Monday, December 03, 2018


Pything on the Pythion

All translations below come from John Patrick Lynch, "Hipparchos' Wall in the Academy at Athens: A Closer Look at the Tradition," in Studies Presented to Sterling Dow on His Eightieth Birthday (Durham: Duke University, 1984 = Greek, Roman, and Byzantine Monographs, 10), pp. 173-179 (at 177-179). I've expanded and in one case (Zenobius) updated references to the sources.

Zenobius, Proverbs 94, in Winfried Bühler, ed., Zenobii Athoi Proverbia, Vol. V (Göttingen: Vandenhoeck & Ruprecht, 1999), pp. 499 ff.:
Better to have defecated in the Pythion: Peisistratos built the temple of Pythios, forcing the citizens to spend a lot. Therefore the Athenians, hating it, used to go to the temple constantly and urinate and defecate on it. As a result, Peisistratos had it guarded, and captured someone, whom he very severely punished. Hence the Athenians, if ever they saw someone suffering badly, used the proverb.
Suda E 1428 Adler:
Better to have defecated in the Pythion: That is, to run a risk. Since some people were scorning Apollo and were defecating in his sanctuary, Peisistratos passed a law that anyone caught at this be punished with death. Since they laughed at this legislation and even more people were doing this, he posted guards. When someone was caught, he ordered the guards to tie and whip him beside the road, with the following proclamation: "This man will be punished and will die for slighting the law." When he was killed, the event so affected the Athenians that even now they apply the proverb to those who suffer harm or are constrained by penalties because of some transgression: "He might as well have defecated in the Pythion."
Oxford, Bodleian Library, Auct. T. 2. 17, in Thomas Gaisford, ed., Ρaroemiographi Graeci (Oxford: E Typographico Academico, 1836), p. 46, no. 407 = E.L. von Leutsch and F.G. Schneidewin, edd., Corpus Paroemiographorum Graecorum, Vol. I (Göttingen: Vandenhoeck & Ruprecht, 1839), pp. 406-407:
Better to have defecated in the Pythion: Peisistratos was building the temple in the Pythion. The Athenians used to pass by and feel hatred for the temple because of the ten-percent tax (for they all were paying ten percent of the income on their property); having no recourse, some used to urinate and leave piles near the enclosure to annoy the workmen. Peisistratos therefore passed a law that if anyone was caught relieving himself in Apollo's sanctuary, he would be punished. Since they did not stop but mocked the whole business by doing these things even more, he posted guards. When someone was caught (not one of the citizens but a metic) and bound, he ordered him whipped, with the proclamation, "Death to the one who slights the law." The Athenians therefore used to say this of those suffering harm because of some transgression, "They might as well have defecated in the Pythion."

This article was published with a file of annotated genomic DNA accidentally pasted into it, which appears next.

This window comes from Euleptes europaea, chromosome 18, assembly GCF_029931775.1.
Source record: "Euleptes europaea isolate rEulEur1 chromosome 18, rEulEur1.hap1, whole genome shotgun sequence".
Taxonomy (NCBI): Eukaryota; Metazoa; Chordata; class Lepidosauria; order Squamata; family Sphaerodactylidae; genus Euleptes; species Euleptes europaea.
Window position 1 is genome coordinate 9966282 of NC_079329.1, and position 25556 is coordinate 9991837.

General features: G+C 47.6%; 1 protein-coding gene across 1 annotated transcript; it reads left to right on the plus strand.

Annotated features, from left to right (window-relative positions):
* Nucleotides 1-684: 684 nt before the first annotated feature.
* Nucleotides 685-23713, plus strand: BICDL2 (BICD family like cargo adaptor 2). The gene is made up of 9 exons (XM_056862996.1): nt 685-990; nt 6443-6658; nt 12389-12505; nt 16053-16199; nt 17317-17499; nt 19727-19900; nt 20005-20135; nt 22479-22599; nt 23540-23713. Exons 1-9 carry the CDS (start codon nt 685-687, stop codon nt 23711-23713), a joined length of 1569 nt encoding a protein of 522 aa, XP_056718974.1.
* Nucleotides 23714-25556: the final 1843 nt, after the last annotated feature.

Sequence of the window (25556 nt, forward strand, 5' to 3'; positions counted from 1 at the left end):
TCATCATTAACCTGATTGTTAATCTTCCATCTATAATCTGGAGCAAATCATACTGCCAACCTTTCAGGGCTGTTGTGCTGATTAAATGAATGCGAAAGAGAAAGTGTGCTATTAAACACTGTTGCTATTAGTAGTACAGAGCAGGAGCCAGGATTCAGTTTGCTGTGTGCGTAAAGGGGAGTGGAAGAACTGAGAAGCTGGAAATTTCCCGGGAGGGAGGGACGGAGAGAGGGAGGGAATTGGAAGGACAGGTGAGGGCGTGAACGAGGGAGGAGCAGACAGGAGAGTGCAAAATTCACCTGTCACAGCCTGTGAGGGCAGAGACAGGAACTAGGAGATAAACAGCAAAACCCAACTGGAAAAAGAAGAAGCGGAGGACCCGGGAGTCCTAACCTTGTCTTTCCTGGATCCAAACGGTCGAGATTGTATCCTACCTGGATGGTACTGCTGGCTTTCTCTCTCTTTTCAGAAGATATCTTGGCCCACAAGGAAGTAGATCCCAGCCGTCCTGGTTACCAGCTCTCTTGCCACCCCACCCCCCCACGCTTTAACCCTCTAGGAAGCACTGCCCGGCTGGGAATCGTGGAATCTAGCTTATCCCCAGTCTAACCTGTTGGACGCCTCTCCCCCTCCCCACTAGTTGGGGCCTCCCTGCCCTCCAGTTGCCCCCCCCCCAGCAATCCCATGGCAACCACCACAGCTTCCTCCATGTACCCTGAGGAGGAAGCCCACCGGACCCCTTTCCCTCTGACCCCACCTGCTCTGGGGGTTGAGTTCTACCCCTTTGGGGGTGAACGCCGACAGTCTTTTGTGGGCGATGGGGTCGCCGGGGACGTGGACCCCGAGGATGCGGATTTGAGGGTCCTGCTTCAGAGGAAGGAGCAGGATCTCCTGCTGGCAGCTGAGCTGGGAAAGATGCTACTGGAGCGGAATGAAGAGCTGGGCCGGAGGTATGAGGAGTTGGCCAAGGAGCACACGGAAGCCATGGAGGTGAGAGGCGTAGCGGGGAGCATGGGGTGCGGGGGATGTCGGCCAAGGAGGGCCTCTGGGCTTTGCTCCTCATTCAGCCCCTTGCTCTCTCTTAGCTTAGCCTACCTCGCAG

Paris, Bibliothèque Nationale, Coislin 177, in Gaisford, op. cit., pp. 137-138, no. 190:
To soil or defecate in the Pythion: When Peisistratos was building the temple in the Pythia and people were hating him for his tyrannical rule, they used to defecate and urinate there, causing him to pass a law that "anyone who continues such unseemly behavior will be punished." When the law was scorned, he arrested a metic and had him whipped for many days in front of the temple. The proverb was applied to those who have to withstand great penalties or suffer harm.
Apostolius, Proverbs 7.17, in E.L. von Leutsch, ed., Corpus Paroemiographorum Graecorum, Vol. II (Göttingen: Vandenhoeck & Ruprecht, 1851), p. 400:
To soil in Pythian Apollo's sanctuary: That is, to run a risk. For Peisistratos the tyrant, when he discovered a metic defecating on the temple he was building, had him arrested, for he passed a law forbidding such action.
Hesychios s.vv. ἐν Πυθίῳ χέσαι:
To soil in the Pythion: Peisistratos was building the temple in the Pythion. The Athenians used to pass by and hate it, but having no recourse, some used to urinate on the enclosure and leave piles near the construction to annoy the workmen.
Lynch also has all of the Greek. Here is the Suda passage:
Ἐν Πυθίῳ κρεῖττον ἦν ἀποπατῆσαι: οἷον κινδυνεῦσαι. καταφρονούντων γάρ τινων Ἀπόλλωνος καὶ ἐν τῷ τεμένει αὐτοῦ ἀποπατούντων Πεισίστρατος ἔγραψε νόμον, τὸν ἁλόντα ἐπὶ τούτῳ θνήσκειν. καταγελώντων δὲ τοῦ γράμματος καὶ πλειόνων μᾶλλον τοῦτο ποιούντων ἔστησε φύλακας. ληφθέντος δέ τινος ἐκέλευσε δήσαντας αὐτὸν παρὰ τὴν ὁδὸν μαστιγοῦν, κηρύσσοντας: ὅδ' ἁνὴρ κολασθεὶς ἀποθανεῖται, ὅτι ὀλιγωρεῖ τοῦ γράμματος. κτανθέντος δέ, οὕτω ἐνέδυ τὸ γενόμενον τοῖς Ἀθηναίοις, ὥστε ἔτι νῦν τοὺς κακοπαθοῦντας ἢ τιμωρίαις ἐνεχομένους διά τινα αὐτῶν πλημμέλειαν ἐπιλέγειν: ἐν Πυθίῳ κρεῖττον ἦν αὐτὸν ἀποπατῆσαι.
Related post: Commit No Nuisance.


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